Two pieces of news related to district audits have recently come this way. The particular spending issues in question are different, but the perpetual big picture question of how public education funds should be used by districts—and who’s accountable for them—remains.
First: In the 164,694-student school district in Gwinnett County, Georgia, in the metro Atlanta area, the issue is legal. The Atlanta Journal Constitution reports that the school district may be breaking the law by paying the salaries of two economic development strategists for the county.
The district pays $150,000 each year to reimburse the salaries of the two strategists, who work at Partnership Gwinnett, a program of the Gwinnett Chamber of Commerce. The claim is that economic development has bolstered the schools’ tax revenue by expanding the local property-tax base—and that the Partnership has increased the school district’s tax revenue by $6 million in the past five years.
District officials say their spending was legal. The state department of education is investigating whether or not this is the case. The state’s department of audits and accounts seems to disagree: The Journal Constitution reports that “the audits department last week notified DOE that the expenditures do not appear to comply with a state law that requires ‘school funds shall be used to pay for educational purposes ... and for no other purpose.’”
Meanwhile, the district’s teachers are not receiving projected raises and will take two unpaid furlough days this school year, the paper reports. The case was spearheaded by a citizen watchdog group, Gwinnett Citizens for Responsible Government.
Second: In Baltimore, where a new $2.5 billion project to improve its stock of school buildings is in the works, an audit has found that the school district’s financial management is...questionable at best.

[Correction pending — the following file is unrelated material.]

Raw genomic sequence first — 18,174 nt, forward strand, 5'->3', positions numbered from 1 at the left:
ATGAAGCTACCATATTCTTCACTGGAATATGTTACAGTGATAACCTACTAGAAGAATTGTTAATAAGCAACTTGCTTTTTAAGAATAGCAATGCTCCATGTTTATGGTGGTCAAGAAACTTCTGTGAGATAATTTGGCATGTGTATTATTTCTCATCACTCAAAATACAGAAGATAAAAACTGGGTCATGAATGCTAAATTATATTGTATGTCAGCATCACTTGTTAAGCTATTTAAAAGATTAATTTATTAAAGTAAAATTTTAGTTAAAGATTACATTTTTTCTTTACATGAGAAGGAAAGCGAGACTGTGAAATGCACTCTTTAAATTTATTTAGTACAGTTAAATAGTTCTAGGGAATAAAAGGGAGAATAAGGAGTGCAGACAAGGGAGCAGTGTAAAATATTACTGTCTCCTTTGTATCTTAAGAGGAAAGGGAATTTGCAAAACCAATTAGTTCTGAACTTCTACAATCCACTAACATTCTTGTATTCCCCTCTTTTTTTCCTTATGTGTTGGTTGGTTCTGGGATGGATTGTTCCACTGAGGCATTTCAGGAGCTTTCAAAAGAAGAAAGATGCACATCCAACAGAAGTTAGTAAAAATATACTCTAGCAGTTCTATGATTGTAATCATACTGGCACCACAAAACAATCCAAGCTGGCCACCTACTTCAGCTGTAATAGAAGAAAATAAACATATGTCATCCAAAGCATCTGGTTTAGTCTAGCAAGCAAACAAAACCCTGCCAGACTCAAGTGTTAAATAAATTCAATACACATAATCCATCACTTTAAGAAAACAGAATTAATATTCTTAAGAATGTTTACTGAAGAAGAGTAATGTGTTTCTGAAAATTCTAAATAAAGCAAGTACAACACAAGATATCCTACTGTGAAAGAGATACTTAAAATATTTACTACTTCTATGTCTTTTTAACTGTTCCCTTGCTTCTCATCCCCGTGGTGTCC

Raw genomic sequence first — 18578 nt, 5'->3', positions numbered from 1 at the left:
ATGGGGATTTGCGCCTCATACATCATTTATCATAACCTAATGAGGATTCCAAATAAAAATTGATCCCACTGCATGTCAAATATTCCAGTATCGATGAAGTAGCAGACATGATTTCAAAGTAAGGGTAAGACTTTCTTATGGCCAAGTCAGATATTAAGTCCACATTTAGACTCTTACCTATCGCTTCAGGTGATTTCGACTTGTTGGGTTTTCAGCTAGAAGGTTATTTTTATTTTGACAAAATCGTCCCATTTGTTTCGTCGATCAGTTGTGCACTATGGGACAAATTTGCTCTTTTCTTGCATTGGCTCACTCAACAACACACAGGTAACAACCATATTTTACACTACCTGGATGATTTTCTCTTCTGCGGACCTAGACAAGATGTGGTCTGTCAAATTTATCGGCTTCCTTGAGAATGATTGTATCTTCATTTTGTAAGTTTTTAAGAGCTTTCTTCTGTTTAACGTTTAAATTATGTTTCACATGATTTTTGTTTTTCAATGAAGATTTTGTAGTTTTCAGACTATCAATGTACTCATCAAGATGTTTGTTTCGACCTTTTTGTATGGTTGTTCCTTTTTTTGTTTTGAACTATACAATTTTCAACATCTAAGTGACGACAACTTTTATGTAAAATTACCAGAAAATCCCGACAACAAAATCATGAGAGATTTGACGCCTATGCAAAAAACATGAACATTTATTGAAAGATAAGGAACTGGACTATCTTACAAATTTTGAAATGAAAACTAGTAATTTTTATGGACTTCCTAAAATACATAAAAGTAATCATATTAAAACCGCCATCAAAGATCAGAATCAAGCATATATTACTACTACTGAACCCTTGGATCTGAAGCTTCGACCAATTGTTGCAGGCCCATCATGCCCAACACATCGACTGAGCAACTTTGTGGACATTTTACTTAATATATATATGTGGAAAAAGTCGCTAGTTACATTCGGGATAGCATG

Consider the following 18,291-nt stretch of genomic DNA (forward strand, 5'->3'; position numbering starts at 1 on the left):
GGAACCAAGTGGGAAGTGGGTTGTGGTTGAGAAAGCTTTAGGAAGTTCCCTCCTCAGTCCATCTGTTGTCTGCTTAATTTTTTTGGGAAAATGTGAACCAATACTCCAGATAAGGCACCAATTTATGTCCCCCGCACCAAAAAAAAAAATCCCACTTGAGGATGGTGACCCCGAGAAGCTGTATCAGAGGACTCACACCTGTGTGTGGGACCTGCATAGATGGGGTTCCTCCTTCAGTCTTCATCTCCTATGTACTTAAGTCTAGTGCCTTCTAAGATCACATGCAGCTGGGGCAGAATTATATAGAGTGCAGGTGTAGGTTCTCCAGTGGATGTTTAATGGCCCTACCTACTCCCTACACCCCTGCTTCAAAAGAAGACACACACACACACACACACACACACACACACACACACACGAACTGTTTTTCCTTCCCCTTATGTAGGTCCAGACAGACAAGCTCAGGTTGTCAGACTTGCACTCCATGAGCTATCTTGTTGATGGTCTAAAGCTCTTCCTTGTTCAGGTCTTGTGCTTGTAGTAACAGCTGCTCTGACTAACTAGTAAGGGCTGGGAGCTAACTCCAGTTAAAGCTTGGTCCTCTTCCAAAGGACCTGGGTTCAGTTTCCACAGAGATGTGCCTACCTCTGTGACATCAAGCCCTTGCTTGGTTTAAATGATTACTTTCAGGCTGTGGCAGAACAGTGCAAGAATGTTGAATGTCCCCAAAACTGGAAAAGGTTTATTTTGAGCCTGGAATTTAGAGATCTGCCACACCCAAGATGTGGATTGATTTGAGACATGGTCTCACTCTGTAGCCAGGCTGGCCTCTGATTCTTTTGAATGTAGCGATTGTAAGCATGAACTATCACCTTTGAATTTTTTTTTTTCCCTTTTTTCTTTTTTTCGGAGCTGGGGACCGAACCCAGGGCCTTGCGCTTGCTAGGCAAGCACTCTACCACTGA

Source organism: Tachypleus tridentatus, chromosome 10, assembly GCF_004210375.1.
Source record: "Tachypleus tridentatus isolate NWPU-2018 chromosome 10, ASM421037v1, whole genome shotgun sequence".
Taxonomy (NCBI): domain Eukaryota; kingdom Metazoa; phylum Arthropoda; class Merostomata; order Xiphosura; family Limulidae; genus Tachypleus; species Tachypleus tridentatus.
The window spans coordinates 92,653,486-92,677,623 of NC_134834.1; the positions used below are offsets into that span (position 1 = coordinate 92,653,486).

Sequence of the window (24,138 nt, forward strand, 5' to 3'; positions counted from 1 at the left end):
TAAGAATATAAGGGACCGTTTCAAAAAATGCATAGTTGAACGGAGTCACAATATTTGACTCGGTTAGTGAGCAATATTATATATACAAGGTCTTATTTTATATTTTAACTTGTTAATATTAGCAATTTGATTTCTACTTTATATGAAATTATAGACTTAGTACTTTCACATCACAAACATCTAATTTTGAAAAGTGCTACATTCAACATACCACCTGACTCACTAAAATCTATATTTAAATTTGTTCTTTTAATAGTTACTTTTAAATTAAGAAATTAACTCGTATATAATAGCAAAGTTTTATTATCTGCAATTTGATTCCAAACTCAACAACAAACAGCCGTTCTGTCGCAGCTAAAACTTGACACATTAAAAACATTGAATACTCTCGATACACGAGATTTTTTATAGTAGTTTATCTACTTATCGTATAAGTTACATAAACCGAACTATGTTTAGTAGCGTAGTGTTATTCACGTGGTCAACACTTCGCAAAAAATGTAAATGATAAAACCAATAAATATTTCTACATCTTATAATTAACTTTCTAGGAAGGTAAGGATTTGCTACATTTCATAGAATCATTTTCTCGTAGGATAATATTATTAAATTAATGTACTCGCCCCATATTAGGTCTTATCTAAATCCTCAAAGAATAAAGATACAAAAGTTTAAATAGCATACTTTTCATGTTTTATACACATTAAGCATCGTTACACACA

As the Baltimore Sun reports, the issues are, sadly, numerous. The state’s final audit is slated to be released later this week, but according to a preliminary audit obtained by the Sun, the district failed to collect $3.9 million in debts, paid $6.9 million for a special education instruction contract that had already expired, and paid employees for overtime that was unverified and often undocumented, among other issues. There seems to have been a serious lack of follow-through on making sure contractors’ work is verified.
Baltimore has a major plan to revamp its buildings in the next few years. The Sun says the Baltimore City Council’s chair has cautioned the district’s CEO Andrés Alonso that this audit could make it more challenging to fund that project. The Sun reports that city school officials’ expenses have also been questioned recently, as expensive travel, dinners, and renovations, and receipts have come to light.
Alonso has been credited with improvements in the often-challenged school district, but this kind of audit can have consequences for public perception.
A version of this news article first appeared in the District Dossier blog.